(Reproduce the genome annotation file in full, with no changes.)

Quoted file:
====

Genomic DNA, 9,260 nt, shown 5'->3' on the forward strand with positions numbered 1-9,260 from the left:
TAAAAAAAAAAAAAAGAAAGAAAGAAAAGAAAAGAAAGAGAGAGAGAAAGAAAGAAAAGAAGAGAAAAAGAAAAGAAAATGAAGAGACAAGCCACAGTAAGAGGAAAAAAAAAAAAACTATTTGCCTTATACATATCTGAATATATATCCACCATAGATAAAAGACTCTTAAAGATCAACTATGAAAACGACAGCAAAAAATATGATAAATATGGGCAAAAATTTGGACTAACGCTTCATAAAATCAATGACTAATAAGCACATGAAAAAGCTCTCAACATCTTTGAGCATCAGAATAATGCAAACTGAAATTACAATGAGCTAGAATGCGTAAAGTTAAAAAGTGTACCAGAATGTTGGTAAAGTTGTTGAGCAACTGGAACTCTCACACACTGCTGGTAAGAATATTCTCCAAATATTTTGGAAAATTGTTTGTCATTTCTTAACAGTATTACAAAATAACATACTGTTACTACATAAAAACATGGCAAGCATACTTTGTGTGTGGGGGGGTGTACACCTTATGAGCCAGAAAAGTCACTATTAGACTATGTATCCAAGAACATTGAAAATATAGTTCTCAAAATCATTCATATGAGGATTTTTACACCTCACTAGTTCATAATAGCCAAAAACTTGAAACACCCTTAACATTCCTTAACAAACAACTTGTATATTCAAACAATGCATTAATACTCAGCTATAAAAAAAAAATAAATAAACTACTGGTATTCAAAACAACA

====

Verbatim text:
Genomic DNA, 9,260 nt, shown 5'->3' on the forward strand with positions numbered 1-9,260 from the left:
TAAAAAAAAAAAAAAGAAAGAAAGAAAAGAAAAGAAAGAGAGAGAGAAAGAAAGAAAAGAAGAGAAAAAGAAAAGAAAATGAAGAGACAAGCCACAGTAAGAGGAAAAAAAAAAAAACTATTTGCCTTATACATATCTGAATATATATCCACCATAGATAAAAGACTCTTAAAGATCAACTATGAAAACGACAGCAAAAAATATGATAAATATGGGCAAAAATTTGGACTAACGCTTCATAAAATCAATGACTAATAAGCACATGAAAAAGCTCTCAACATCTTTGAGCATCAGAATAATGCAAACTGAAATTACAATGAGCTAGAATGCGTAAAGTTAAAAAGTGTACCAGAATGTTGGTAAAGTTGTTGAGCAACTGGAACTCTCACACACTGCTGGTAAGAATATTCTCCAAATATTTTGGAAAATTGTTTGTCATTTCTTAACAGTATTACAAAATAACATACTGTTACTACATAAAAACATGGCAAGCATACTTTGTGTGTGGGGGGGTGTACACCTTATGAGCCAGAAAAGTCACTATTAGACTATGTATCCAAGAACATTGAAAATATAGTTCTCAAAATCATTCATATGAGGATTTTTACACCTCACTAGTTCATAATAGCCAAAAACTTGAAACACCCTTAACATTCCTTAACAAACAACTTGTATATTCAAACAATGCATTAATACTCAGCTATAAAAAAAAAATAAATAAACTACTGGTATTCAAAACAACA